NJ cracks down on untraceable, 3D-printed ‘ghost guns’
Following the latest mass shooting incident at a Thousand Oaks, California dance club this week that claimed 12 lives, including a law enforcement officer who responded to the scene, New Jersey Gov. Phil Murphy signed legislation on Thursday to make it illegal to sell, manufacture or purchase an untraceable “ghost gun."
The law is considered the toughest of its kind in the nation.
During a news conference and bill signing ceremony in Trenton, Murphy said ghost guns that can be purchased in pieces online for home assembly, made by someone at home or produced by a 3 D printer, have no serial number, so they are cannot be traced.
Bill Castner, appointed by Murphy as New Jersey’s senior advisor on firearms, said these types of guns make it hard for police to trace them to crimes and their parts can pass through metal detectors.
He noted what is perhaps most alarming is anyone can get a ghost gun.
“So you could have felons, fugitives, minors, domestic violence offenders, the mentally unstable, terrorists all purchase firearms because these downloadable, destruction devices are unregulated," Castner said.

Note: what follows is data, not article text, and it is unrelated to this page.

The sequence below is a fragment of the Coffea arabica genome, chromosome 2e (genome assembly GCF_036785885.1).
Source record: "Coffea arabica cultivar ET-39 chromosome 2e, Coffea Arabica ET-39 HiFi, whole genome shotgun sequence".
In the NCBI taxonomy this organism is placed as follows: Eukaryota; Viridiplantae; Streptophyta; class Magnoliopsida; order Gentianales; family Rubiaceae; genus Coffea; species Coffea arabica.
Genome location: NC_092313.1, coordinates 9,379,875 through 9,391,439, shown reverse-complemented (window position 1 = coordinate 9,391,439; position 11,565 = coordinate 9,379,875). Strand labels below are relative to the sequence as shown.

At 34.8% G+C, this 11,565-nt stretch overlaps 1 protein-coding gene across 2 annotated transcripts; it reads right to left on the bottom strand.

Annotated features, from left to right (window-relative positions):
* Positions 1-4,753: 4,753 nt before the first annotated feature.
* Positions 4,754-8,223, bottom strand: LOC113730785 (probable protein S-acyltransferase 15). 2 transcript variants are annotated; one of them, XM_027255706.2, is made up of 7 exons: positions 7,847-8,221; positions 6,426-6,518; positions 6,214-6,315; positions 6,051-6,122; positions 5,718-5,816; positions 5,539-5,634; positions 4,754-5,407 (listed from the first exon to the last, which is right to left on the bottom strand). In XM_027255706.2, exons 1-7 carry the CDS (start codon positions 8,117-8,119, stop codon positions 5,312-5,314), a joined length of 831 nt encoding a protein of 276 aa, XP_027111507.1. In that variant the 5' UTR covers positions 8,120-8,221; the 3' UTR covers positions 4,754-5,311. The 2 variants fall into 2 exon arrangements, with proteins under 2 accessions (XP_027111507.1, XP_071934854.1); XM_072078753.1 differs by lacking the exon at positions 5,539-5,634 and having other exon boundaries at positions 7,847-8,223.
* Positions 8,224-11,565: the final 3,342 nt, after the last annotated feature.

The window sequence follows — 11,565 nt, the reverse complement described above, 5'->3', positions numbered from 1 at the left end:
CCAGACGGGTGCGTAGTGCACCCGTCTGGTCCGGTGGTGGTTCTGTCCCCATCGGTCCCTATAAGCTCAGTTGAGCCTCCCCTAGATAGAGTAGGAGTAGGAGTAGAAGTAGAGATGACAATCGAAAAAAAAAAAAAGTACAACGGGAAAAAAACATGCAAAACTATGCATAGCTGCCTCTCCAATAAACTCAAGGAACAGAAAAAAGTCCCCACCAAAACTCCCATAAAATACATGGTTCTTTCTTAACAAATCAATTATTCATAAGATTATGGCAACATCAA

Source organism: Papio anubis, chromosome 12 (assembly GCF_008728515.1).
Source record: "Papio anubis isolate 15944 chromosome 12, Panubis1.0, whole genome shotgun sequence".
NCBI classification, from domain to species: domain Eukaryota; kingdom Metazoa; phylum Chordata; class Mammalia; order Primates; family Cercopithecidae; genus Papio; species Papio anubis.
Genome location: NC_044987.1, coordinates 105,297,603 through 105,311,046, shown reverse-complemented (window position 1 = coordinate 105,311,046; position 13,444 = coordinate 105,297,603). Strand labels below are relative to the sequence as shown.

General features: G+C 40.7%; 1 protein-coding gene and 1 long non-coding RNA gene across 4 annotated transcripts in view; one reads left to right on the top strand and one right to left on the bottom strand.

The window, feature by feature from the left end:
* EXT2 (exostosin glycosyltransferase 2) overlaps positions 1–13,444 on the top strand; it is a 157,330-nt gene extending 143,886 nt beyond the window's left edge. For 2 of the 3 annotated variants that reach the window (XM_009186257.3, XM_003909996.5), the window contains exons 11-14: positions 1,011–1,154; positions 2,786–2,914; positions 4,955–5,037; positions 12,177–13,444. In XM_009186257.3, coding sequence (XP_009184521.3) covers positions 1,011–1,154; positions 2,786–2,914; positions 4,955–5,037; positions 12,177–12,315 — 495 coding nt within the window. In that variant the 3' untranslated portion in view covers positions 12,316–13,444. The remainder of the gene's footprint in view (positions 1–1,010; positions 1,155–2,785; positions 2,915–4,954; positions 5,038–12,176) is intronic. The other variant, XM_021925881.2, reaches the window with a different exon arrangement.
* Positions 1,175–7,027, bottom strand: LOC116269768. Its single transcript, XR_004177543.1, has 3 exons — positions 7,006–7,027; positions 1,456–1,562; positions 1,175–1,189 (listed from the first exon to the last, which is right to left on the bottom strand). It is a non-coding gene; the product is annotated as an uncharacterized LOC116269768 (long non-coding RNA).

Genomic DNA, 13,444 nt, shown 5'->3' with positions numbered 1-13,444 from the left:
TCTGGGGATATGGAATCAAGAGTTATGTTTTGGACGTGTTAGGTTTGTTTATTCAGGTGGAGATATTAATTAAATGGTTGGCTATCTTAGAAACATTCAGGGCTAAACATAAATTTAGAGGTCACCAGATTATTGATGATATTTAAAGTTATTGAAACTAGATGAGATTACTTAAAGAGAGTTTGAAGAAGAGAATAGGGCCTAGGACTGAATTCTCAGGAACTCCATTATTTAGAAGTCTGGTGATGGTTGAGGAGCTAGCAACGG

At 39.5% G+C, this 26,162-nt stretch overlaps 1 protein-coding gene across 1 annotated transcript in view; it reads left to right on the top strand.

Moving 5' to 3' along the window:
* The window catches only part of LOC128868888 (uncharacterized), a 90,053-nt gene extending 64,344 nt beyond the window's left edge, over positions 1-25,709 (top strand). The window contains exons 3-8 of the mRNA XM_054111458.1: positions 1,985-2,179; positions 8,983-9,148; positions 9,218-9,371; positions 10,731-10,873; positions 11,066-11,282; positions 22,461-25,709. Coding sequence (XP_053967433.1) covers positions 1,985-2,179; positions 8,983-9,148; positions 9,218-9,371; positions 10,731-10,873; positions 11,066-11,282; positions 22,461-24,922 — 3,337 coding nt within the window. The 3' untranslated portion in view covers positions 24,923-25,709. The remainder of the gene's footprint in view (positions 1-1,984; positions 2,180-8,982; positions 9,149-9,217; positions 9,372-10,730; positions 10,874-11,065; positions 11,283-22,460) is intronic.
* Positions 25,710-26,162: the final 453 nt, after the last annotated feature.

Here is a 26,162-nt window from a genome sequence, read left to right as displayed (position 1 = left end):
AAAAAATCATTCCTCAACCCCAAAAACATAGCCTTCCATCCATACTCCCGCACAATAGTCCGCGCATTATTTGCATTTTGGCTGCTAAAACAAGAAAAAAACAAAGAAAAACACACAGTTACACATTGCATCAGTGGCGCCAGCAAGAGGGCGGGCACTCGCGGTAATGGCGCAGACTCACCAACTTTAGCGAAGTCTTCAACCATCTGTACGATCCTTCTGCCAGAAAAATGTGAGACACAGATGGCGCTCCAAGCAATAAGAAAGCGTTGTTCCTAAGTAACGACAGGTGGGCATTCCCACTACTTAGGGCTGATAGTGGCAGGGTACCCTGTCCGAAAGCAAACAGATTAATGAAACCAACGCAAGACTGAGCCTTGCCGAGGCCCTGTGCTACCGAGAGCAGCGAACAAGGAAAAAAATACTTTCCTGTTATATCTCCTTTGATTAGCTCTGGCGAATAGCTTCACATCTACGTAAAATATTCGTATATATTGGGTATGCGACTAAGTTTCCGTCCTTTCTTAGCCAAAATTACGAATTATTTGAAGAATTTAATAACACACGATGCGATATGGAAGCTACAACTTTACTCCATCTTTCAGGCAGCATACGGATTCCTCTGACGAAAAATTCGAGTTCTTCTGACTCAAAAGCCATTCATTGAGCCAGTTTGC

He said this new law prohibiting ghost guns is important because people are able to go on the internet and purchase an assault gun in pieces that can then be assembled in their home with “no background check, no precautions — this is really the Wild West of firearms.”
Castner also pointed out New Jersey has among the strongest gun violence prevention laws in the nation “and not coincidentally we have among the lowest per capita gun violence deaths in the country, this is not complicated.”
State Sen. Joseph Cryan, D-Union, a prime sponsor of the ghost gun legislation, said some gun extremists may believe this new law violates their right to have access to guns but “the safety of the people in New Jersey and the safety of the people around the country is more important than the particular interpretation of an amendment.”
Violators face up to five years in prison.
Murphy said the state can have "common sense gun safety laws [...] and still respect the 2nd Amendment."